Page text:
One of the constants in Juan Baraja’s work has to do with the training he received in the analogue development lab as an art student and with his researches into light, which in his consideration of photography and architecture takes on the condition of a construction material. On this premise he created the Hipódromo series, in the earliest stage of his career as a professional photographer in 2014, like Águas Livres. His attention centres here on the rationalist scheme for the Hipódromo de la Zarzuela race track, on a hillside near Madrid, built in 1931 by the architects Carlos Arniches Moltó and Martín Domínguez in collaboration with the engineer Eduardo Torroja,
The complex is of exceptional architectural quality – especially its grandstands, which have been declared of cultural interest (Monumento Histórico Artístico in 1980 and Bien de Interés Cultural in 2009) – but has suffered from the ups and downs of its management and use. Following the expropriation of the older Hipódromo de la Castellana to provide a site for the Nuevos Ministerios government complex, in the end the regime of General Francisco Franco ceded the land and the building, commenced almost a decade before, to the Sociedad de Fomento y Cría Caballar de España by decree in 1940. The bankruptcy of this company in 1992 gave rise to a series of competitions, closures and new concessions until it reopened, in 2005, with the management and administration of the infrastructure now in the hands of the Patrimonio Nacional national heritage agency, Hipódromo de la Zarzuela, S.A. and SEPI.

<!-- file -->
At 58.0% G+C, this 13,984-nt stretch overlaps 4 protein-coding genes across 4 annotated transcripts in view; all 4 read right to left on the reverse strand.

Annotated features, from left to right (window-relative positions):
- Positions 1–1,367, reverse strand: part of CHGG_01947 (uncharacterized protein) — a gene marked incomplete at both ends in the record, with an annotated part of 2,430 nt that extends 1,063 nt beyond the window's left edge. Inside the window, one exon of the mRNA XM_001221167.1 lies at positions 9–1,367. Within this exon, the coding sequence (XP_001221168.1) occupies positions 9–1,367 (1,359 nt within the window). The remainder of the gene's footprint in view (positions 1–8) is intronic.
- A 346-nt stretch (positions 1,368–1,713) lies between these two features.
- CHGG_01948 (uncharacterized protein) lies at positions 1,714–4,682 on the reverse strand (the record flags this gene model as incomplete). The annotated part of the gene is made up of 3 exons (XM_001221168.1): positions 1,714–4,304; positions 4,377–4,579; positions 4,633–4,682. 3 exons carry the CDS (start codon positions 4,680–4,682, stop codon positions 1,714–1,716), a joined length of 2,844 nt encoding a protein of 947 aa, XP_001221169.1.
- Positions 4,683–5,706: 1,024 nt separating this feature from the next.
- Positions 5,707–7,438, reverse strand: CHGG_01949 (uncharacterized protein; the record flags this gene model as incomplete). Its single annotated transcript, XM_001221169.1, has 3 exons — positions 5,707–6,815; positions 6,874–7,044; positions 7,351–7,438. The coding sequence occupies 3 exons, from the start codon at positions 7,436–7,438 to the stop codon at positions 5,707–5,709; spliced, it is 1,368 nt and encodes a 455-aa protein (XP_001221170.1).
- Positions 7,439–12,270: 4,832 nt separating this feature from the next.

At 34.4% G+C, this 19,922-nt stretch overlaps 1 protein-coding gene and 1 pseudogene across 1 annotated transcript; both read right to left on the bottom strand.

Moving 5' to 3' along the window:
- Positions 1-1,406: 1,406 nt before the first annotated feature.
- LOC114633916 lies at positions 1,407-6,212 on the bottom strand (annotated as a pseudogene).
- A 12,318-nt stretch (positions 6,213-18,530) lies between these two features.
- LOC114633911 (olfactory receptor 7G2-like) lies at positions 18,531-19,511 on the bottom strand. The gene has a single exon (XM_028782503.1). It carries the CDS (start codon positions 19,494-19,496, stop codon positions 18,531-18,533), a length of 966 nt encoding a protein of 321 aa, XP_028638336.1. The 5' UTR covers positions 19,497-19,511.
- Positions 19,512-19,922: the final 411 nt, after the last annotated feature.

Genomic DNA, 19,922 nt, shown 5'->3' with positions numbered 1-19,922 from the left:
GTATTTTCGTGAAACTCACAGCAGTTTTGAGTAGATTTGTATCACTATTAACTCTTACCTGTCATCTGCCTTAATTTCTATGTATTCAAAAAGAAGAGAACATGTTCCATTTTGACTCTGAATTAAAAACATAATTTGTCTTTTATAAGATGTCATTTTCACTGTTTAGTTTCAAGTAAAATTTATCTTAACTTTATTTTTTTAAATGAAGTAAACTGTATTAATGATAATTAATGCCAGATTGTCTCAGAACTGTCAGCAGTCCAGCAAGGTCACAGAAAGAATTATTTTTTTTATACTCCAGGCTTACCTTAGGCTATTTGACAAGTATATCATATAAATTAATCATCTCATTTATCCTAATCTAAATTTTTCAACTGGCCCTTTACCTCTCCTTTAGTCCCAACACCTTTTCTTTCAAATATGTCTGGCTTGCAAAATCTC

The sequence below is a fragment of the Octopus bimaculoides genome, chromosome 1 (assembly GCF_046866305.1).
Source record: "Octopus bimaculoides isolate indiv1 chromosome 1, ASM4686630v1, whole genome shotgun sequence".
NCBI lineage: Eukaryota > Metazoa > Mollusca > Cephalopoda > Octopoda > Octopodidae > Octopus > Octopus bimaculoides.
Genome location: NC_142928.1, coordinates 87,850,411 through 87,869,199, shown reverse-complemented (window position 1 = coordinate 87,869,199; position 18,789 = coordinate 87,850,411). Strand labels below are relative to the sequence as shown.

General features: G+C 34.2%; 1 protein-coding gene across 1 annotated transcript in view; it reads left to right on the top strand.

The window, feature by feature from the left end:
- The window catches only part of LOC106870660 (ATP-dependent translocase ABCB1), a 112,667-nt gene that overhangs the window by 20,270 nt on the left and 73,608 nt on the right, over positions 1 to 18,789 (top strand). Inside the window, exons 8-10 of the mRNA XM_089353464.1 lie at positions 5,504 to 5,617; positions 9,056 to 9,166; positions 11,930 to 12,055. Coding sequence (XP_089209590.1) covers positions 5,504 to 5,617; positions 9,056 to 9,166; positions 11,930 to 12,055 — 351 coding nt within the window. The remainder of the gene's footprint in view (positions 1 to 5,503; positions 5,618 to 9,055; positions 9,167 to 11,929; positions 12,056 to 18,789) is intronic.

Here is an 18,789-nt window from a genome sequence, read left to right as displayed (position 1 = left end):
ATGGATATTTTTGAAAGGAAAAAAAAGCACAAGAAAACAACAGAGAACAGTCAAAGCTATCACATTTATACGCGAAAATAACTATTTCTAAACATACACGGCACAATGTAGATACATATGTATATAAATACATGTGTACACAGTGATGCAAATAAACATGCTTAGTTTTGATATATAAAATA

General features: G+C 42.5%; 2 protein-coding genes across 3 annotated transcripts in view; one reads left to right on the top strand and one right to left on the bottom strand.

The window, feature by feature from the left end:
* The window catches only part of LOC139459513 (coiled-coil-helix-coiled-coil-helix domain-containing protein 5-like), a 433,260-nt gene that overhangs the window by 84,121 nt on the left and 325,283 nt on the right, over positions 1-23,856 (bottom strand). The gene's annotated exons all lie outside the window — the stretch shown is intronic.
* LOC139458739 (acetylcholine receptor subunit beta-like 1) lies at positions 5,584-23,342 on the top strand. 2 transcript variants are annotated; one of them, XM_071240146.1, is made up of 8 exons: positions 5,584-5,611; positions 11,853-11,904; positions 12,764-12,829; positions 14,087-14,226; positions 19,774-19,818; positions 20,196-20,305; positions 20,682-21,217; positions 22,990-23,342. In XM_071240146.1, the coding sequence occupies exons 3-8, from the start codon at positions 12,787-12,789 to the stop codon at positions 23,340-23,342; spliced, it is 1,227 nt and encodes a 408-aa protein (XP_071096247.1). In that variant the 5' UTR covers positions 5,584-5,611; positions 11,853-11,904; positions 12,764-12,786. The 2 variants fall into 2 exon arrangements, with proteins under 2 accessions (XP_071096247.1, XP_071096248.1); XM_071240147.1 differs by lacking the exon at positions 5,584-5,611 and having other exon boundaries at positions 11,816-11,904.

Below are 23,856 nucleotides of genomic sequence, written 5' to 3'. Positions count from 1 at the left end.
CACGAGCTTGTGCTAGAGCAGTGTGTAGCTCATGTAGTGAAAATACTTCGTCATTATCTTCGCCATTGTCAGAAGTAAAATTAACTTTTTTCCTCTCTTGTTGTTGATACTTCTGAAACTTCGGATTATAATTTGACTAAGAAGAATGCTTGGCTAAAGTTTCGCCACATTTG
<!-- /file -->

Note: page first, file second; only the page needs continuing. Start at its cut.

Alfredo Puente, FCAYC